In order to fulfill the long-held vision of a restored Anacostia, the new framework is essential to eliminate chronic problems of: 1) inadequate inter-jurisdictional and intra-jurisdictional coordination and implementation capabilities, 2) insufficient long-term funding support and 3) credibility problems with the watershed's citizenry. The AWRP is supported by the Metropolitan Washington Council of Governments' staff, with responsibility for the adoption of the AWRP as well as oversight for its implementation. AWRP is comprised of four primary components, the Leadership Council, the Steering Committee, the Management Committee, and an Executive Director.
The Leadership Council was conceived to fulfill several important needs: to improve accountability; to enhance the prospects for securing needed resources; and to help ensure that those resources are optimally spent. It provides overall authority and broad policy direction, including adoption of the AWRP. The core membership is made up of the four signatories to the 2001 agreement (the Mayor of the District of Columbia, the Governor of the State of Maryland and the County Executives of Montgomery and Prince George's Counties, Maryland) plus two federal partners, the Regional Administrator of EPA Region 3 and the District Engineer of the Baltimore District of the US Army Corps of Engineers. Ongoing support to the Leadership Council and active oversight of the watershed restoration will be provided by the Steering Committee.
The Steering Committee has a critical responsibility for recommending restoration policies, programs and resource levels. It is designed to ensure two-way communication between the Leadership Council and the agencies with planning and implementation responsibility. Its membership is broader than that of the Leadership Council to provide a forum for coordination between agencies and other key stakeholders. The Steering Committee is also intended to provide an effective platform for municipalities with a stake in the watershed's restoration, agencies not on the Leadership Committee and other stakeholder organizations.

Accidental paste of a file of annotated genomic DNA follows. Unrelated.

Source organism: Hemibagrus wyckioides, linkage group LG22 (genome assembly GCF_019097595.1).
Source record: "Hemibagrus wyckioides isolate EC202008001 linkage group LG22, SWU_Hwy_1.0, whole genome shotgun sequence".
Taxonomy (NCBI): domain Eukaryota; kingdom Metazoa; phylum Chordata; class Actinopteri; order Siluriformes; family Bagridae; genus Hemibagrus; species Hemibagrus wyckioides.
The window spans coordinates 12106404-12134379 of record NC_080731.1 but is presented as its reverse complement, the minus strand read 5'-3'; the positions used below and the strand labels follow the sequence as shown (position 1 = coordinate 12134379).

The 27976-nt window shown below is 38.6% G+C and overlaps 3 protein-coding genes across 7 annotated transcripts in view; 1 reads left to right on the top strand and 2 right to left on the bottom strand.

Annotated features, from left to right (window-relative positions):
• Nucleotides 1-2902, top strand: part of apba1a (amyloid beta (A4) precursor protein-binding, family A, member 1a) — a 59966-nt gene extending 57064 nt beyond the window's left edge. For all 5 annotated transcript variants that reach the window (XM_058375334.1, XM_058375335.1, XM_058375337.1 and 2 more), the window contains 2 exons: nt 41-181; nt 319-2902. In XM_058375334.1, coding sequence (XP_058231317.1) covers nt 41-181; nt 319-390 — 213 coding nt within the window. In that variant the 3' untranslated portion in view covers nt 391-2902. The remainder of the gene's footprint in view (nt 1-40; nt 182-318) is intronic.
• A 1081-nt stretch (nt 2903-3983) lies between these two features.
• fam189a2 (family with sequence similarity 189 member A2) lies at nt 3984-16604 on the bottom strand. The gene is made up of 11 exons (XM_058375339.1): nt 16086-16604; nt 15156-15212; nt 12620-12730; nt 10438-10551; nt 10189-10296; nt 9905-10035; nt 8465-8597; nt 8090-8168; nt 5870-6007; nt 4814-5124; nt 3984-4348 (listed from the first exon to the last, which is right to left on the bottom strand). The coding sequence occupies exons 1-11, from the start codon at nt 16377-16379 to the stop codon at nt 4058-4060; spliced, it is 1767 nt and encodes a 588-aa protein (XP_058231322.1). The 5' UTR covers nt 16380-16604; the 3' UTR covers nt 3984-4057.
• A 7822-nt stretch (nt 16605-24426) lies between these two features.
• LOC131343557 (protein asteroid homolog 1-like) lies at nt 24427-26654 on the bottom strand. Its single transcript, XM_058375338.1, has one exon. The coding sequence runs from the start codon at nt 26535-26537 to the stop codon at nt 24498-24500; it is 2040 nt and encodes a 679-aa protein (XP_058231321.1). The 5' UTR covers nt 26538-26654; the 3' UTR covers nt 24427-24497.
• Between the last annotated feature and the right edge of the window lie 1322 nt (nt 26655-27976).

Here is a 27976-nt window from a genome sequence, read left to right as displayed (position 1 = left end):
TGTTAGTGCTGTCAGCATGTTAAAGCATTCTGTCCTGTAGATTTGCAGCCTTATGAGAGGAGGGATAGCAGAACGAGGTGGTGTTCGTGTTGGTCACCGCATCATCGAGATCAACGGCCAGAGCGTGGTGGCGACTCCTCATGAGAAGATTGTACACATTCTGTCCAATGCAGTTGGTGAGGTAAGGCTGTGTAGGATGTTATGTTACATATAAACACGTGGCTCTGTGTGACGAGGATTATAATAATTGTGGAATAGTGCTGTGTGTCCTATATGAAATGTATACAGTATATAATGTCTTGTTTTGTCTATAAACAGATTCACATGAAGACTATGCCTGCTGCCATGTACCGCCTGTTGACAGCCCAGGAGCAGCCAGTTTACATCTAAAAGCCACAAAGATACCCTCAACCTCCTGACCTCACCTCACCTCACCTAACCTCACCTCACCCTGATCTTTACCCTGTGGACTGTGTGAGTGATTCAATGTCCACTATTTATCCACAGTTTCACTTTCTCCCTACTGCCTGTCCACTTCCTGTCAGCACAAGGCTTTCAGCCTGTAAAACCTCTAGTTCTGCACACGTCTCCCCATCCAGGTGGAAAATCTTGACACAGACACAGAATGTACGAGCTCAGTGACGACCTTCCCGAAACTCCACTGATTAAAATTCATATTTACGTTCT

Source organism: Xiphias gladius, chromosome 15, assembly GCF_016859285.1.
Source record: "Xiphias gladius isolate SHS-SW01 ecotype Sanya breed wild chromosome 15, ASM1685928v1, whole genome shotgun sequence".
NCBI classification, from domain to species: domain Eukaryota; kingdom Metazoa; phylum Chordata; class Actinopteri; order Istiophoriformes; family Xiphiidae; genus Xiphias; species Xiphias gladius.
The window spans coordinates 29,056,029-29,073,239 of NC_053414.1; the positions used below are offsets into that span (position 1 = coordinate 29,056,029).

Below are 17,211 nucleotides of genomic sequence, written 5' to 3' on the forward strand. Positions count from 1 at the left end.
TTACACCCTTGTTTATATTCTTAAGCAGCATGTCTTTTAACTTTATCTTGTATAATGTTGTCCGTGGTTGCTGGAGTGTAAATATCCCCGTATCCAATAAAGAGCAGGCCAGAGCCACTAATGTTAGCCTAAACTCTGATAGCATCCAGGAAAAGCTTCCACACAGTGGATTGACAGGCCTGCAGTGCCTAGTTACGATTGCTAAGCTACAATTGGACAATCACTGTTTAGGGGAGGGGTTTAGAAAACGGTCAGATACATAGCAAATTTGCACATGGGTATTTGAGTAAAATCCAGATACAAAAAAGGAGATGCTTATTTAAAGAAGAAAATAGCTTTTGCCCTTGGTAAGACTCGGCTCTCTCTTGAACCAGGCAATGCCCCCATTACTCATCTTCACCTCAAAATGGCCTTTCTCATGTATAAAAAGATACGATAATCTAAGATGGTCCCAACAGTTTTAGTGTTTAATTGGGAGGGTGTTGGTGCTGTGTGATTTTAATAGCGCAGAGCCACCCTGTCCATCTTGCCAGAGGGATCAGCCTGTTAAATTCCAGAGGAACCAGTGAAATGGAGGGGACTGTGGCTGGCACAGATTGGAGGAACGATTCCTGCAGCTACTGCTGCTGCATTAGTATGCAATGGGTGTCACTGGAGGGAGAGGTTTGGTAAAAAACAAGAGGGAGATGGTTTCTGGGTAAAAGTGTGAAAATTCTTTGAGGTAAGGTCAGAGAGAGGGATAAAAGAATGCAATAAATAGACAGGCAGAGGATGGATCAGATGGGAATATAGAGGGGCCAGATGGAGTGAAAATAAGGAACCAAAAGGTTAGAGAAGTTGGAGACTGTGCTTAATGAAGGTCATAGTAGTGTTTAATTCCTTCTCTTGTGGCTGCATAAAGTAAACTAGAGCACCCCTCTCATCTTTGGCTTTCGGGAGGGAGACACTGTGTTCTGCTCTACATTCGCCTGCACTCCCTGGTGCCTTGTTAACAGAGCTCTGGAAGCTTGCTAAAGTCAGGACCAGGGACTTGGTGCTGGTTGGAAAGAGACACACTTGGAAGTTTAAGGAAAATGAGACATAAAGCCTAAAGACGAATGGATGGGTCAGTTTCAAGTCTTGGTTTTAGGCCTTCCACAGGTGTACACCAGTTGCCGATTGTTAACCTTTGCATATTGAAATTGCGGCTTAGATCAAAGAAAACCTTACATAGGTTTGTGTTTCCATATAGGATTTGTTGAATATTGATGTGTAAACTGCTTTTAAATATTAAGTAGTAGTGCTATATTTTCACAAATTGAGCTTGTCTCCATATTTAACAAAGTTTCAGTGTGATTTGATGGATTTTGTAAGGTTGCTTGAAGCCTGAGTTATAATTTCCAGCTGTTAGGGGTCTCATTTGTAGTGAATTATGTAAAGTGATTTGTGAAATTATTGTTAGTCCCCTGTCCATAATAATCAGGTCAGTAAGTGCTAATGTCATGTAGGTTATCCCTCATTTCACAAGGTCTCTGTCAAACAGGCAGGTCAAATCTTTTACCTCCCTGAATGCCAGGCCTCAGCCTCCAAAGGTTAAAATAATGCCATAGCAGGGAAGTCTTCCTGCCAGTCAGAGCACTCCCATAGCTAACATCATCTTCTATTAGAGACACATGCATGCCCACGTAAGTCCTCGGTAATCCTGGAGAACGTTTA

The Management Committee is generally equivalent to the former Anacostia Watershed Restoration Committee (AWRC). It is intended that the Management committee implement those policies passed down from the Steering Committee.
Anacostia Executive Charrette, November 2006
EPA Region 3 co-sponsored a one-day dialogue on restoration and protection of the Mid-Atlantic Region's Anacostia River Watershed which occurred on November 28, 2006. CEQ Chairman James Connaughton and former EPA Assistant Administrator for Water Ben Grumbles attended the event, which was intended to engage and broaden the constituency involved in restoring the Anacostia. About 80 key executives representing a range of interests, including economic institutions, developers, federal, state, and local government agencies, environmental groups, the transportation sector, and others, participated in the meeting. The charrette's primary focus was to expand partnership efforts in order to facilitate inclusion of the transportation and development communities to encourage sustainable watershed management planning and implementation.
The charrette was a tremendous success. The group of 80-plus executives brought their committed minds and hearts to the session to report progress, share professional expertise, share resources, and force solutions. Keynote speakers addressed the issues and implications of making the Anacostia a model for revitalization; facilitated discussions yielded progressive ideas and goals.
Highlights & Findings
Prior to the meeting, participants ranked those topics they felt were most important to restoring the watershed. They were, in order:
- Innovative Storm Water Management
- Sustainable Development and Design Practices
- Habitat Enhancement
- Outreach, Education and Marketing
In several instances during the meeting, these and similar sentiments were further emphasized by the participants. Summarized, they included:
- Creating a sustainable overall strategy or Comprehensive Plan for the watershed.
- Encouraging collaboration between public and private entities for greater efficiency.
- Institutionally standardizing methods to level the field for the private sector.